May see higher temperatures, wetter conditions
Meteorological spring technically begins on the first day of March, with astronomical spring following on March 19 or 20, depending on the year. This year, Indiana started to see 70 degree temperatures, however briefly, around March 13, with a return to higher temperatures at the end of the month.
Meanwhile, the Climate Prediction Center is providing a three-month outlook showing healthy chances for above-average precipitation over April, May, and June, with most of the state also slightly predicted for above average temperatures.
Why the discrepancy?
One reason is the weakness of this El Niño. Temperatures are hanging out in the Pacific just above the 0.5 degree Celsius cutoff. Effects of El Niño are most greatly experienced, thus predicted, on the West Coast and Southeastern portions of the United States. Indiana being a Midwestern state, this results in less confidence around this particular El Niño.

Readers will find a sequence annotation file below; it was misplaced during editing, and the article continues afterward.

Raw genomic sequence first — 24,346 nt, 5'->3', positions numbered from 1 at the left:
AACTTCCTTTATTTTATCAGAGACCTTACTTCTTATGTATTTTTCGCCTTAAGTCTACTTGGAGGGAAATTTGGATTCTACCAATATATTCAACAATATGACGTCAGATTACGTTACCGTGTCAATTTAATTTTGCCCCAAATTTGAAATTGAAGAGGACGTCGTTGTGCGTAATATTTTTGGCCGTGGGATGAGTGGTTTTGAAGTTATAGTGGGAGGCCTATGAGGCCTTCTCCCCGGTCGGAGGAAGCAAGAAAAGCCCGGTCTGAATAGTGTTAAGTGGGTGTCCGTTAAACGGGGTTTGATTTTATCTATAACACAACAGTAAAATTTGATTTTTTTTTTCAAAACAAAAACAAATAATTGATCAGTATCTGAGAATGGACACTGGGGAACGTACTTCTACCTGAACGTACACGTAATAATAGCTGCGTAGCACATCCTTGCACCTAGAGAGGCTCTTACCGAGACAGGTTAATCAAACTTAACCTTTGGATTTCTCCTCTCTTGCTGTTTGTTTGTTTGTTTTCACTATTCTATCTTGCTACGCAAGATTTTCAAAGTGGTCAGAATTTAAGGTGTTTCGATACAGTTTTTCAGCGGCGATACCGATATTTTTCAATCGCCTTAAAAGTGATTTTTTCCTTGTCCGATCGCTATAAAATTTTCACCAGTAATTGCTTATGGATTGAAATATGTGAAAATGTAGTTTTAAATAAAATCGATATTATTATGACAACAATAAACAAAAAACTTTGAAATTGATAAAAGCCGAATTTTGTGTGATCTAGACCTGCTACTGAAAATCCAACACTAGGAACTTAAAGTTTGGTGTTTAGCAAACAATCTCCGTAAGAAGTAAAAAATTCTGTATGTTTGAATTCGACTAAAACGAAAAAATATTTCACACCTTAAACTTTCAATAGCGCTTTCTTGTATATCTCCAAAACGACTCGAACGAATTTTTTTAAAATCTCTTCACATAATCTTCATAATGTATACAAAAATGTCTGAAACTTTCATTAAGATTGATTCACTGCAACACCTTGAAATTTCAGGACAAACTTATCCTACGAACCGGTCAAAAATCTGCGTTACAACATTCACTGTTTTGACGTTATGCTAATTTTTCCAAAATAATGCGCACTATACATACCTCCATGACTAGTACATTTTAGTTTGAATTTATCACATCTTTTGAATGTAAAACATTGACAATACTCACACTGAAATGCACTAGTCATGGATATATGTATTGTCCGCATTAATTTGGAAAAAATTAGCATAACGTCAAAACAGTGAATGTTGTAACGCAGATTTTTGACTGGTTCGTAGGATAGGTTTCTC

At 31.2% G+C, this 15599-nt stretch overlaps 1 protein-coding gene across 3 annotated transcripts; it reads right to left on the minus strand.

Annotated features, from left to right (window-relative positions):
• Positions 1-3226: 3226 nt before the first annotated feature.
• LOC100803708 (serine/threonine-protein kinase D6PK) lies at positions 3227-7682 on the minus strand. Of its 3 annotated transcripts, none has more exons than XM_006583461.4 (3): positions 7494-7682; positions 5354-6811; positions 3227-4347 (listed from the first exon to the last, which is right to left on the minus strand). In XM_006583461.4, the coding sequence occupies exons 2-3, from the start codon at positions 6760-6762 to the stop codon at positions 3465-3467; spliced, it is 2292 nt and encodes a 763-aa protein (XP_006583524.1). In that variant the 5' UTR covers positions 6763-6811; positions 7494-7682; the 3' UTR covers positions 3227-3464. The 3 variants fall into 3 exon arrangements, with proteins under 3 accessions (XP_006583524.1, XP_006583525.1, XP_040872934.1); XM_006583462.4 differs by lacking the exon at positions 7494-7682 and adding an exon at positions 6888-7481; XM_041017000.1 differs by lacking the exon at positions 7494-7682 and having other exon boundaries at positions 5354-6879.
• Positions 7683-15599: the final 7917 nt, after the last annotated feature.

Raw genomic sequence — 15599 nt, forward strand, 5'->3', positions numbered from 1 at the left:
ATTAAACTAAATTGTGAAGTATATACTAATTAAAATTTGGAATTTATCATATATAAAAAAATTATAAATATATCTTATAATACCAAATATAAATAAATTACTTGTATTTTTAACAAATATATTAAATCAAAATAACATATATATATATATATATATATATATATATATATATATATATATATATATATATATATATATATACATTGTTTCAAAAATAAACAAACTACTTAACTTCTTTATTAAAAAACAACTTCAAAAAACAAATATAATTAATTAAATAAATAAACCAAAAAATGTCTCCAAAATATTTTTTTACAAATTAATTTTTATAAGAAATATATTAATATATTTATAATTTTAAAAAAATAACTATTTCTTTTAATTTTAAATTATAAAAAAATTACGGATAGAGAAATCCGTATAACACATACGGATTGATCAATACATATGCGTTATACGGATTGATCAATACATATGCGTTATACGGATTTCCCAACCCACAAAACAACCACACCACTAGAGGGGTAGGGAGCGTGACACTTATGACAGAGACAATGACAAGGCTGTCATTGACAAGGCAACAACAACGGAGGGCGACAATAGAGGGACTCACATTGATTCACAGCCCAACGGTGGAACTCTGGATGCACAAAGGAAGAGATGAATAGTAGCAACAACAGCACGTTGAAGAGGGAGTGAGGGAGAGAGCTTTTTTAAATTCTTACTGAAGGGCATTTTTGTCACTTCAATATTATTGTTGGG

Hans Schmitz, Posey County Extension director, explains, “Predictions for the spring are more heavily weighted on prior weather than El Niño this year.”
This leads to the second reason for the discrepancy.
The National Climate Prediction Center outlook hinges on the continuation of the active weather pattern, particularly when looking at hot, wet predictions for Alaska. If the jet stream and upper air flow return to a more east-west pattern, conditions could vary from the prediction.